Governor Cuomo Proposes the Legalization of Online and Mobile Sports Betting in New York

Written by Jared Joyce

Sport’s bettors in New York received some potential good news as Governor Andrew Cuomo unveiled a plan that would legalize online and mobile sports betting statewide. Governor Cuomo’s proposal came on January 6th in response to New York’s growing budget deficit resulting from the Covid-19 pandemic. The Governor’s proposal marks a stark departure from his prior position regarding online and mobile sports betting.

Since the Supreme Court’s groundbreaking 2018 decision in Murphy v. NCAA, which struck down the federal law that effectively prohibited gambling on sports in most states, New York, the District of Colombia, and 18 other states have legalized sports betting. Although sports betting is already legal in New York, it is confined to in-person betting at a handful of sportsbooks owned by Native American tribes or the four commercial casinos in the state. Under the current law, a sportsbook is the physical location inside one of the brick-and-mortar casinos where bettors go to place wagers. Should New York adopt online and mobile sports betting, bettors would be able to continue to place bets at the brick-and-mortar locations, or through online sportsbooks that would consist of a website or mobile app. The legalization of mobile and online betting would place New York in the company of 14 other states, such as neighboring New Jersey and Pennsylvania, that have already taken the step to legalize mobile and online betting.

Governor Cuomo’s Proposal

Under the proposed legislation, private operators will only be able to obtain a license from the New York State Gaming Commission if they have a partnership with one of the existing Native American or commercial casinos. The New York State Gaming Commission will “solicit bids for a small number of mobile sports wagering operators” in order to decide who will obtain a license.

Governor Cuomo stated that the state’s proposed model would allow the state to maximize revenue compared to the system’s in place in the other states that have already legalized mobile and online betting. In New Jersey, for example, there is no competitive bidding process to issue licenses, rather the online sportsbooks are tied directly to the brick-and-mortar casinos, rather than through an independent operator. According to Robert Mujica, the New York state budget director, the competitive bidding approach of the proposed model could be the difference between the state collecting $50 million and $500 million in tax revenue.

Skepticism Over the Governor’s Proposal

Governor Cuomo’s plan has been met with skepticism from both legal and gaming experts.

Legal experts are concerned that the proposal will violate the strict anti-gambling language of the New York State Constitution. The language of the State Constitution limits sports betting to the Native American and commercial casinos. In an effort to circumvent this requirement, the state is requiring operators to partner with and house the servers for online and mobile sports betting inside of the previously mentioned casinos. It is still unclear whether these requirements will satisfy the constitutional requirements.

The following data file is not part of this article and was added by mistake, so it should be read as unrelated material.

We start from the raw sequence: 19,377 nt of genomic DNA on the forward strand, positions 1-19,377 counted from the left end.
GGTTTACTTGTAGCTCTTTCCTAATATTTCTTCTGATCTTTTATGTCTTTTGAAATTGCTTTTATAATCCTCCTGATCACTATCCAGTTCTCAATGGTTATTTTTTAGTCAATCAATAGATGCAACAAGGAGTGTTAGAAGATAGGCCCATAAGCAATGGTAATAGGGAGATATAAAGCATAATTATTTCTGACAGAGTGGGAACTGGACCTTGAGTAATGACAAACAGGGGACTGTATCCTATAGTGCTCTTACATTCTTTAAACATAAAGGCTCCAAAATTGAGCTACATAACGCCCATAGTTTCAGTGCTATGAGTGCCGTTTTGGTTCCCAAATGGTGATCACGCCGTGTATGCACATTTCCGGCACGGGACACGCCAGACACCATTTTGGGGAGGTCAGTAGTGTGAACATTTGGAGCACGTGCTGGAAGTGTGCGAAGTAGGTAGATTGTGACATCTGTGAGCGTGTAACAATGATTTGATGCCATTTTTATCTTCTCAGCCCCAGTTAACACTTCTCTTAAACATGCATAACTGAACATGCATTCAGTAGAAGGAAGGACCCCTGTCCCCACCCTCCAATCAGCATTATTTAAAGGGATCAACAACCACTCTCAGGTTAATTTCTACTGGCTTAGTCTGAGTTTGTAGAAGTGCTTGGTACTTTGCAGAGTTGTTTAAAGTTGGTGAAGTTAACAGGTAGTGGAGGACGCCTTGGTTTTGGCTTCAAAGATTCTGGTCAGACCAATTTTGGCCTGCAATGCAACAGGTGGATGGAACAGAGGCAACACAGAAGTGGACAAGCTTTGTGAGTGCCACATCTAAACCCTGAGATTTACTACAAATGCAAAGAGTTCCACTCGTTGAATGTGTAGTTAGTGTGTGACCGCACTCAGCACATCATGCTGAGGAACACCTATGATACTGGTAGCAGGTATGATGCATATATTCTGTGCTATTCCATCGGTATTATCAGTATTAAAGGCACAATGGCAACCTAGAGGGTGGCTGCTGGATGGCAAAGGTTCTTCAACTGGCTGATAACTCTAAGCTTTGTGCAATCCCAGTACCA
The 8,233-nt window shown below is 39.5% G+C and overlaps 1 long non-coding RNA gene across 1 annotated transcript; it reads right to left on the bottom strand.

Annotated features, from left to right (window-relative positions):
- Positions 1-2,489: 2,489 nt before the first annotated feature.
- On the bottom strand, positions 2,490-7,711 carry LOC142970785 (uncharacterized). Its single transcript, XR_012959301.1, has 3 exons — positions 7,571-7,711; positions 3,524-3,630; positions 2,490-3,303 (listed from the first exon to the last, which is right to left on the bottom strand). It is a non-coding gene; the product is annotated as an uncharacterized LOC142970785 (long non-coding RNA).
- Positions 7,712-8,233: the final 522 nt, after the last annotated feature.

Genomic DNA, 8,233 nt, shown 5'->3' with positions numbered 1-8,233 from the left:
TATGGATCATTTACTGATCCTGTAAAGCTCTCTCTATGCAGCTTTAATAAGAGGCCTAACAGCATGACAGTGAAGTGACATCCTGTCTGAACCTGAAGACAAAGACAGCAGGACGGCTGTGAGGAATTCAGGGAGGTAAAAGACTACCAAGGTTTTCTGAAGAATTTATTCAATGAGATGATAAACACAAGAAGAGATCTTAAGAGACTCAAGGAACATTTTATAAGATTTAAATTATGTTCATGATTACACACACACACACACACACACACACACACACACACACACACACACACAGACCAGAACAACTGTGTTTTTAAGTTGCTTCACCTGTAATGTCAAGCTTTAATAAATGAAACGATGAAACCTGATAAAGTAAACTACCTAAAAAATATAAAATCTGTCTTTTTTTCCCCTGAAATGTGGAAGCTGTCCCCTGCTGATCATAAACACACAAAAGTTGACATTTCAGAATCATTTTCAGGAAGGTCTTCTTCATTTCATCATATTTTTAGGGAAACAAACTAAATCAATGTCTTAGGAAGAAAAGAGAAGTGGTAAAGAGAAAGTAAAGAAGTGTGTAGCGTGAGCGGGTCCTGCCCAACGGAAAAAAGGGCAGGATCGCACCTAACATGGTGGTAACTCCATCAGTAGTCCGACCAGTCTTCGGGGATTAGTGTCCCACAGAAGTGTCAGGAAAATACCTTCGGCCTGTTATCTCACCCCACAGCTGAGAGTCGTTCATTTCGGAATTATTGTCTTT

Gaming experts have also expressed concern that New York’s proposed model would hinder the state’s ability to maximize tax revenue. Under the proposed model, Governor Cuomo said that the Gaming Commission will limit the number of licenses, known as “skins,” in the betting world, to a “small number” of operators. There is speculation that the number of skins available will be limited to one for each of the existing casinos. New York Assemblyman Gary Petrow favors a system allowing for more than one skin, arguing that just because the Gaming Commission is authorized to issue more skins, it doesn’t mean that they have to issue all of them.

One argument posed by Chris Grove, a partner at a gaming analysis firm, is that limiting the number of operators “reduces product diversity and marketing, which would lead to fewer legal wagers.” Grove favors a model with closer to 10 skins.

Matt King, the CEO of FanDuel Group, which is already authorized to operate their daily fantasy games in New York, but not their sportsbook, believes that “a model with competition among experienced operators is critical to maximizing state tax receipts.”

Although the current model calls for a “small” number of skins, State Senator Joe Addabbo has mirrored the sentiment of Petrow, Grove, and King, and believes that it is in the state’s best interest to institute a more expansive system. Addabbo has said that he will work across the chambers with Petrow to try and get the proposal passed, even if that means adding more skins.

Although there is dispute as to the best way for New York to implement online and mobile sports betting, there is a consensus among all parties that it will help generate much needed tax income for the state. Not only will legalization generate revenue for the state, it will provide bettors with a piece of mind that their money is safe in licensed casino, as opposed to with a bookie or illegal online site. Ultimately, the legalization of online and mobile sports betting would be a win-win for all involved.


Adam Liptak & Kevin Draper, Supreme Court Ruling Favors Sports Betting, New York Times (May, 14, 2018).

Jimmy Vielkind, Gov. Cuomo’s Plan for Mobile Sports Betting in New York Faces Questions, The Wall Street Journal (Jan. 14, 2021).

Mathew Waters, Why Single-Skin Sports Betting Could Limit Ohio, New York Markets, Legal Sports Report (Dec. 3, 2020).

New York Sports Betting, Legal Sports Report (last visited Jan. 27, 2021).

Zachary Zagger, NY Gov. Floats Mobile Sports Betting Amid Virus’ Budget Hit, Law360 (Jan. 6, 2021).

Photo courtesy of The Wallstreet Journal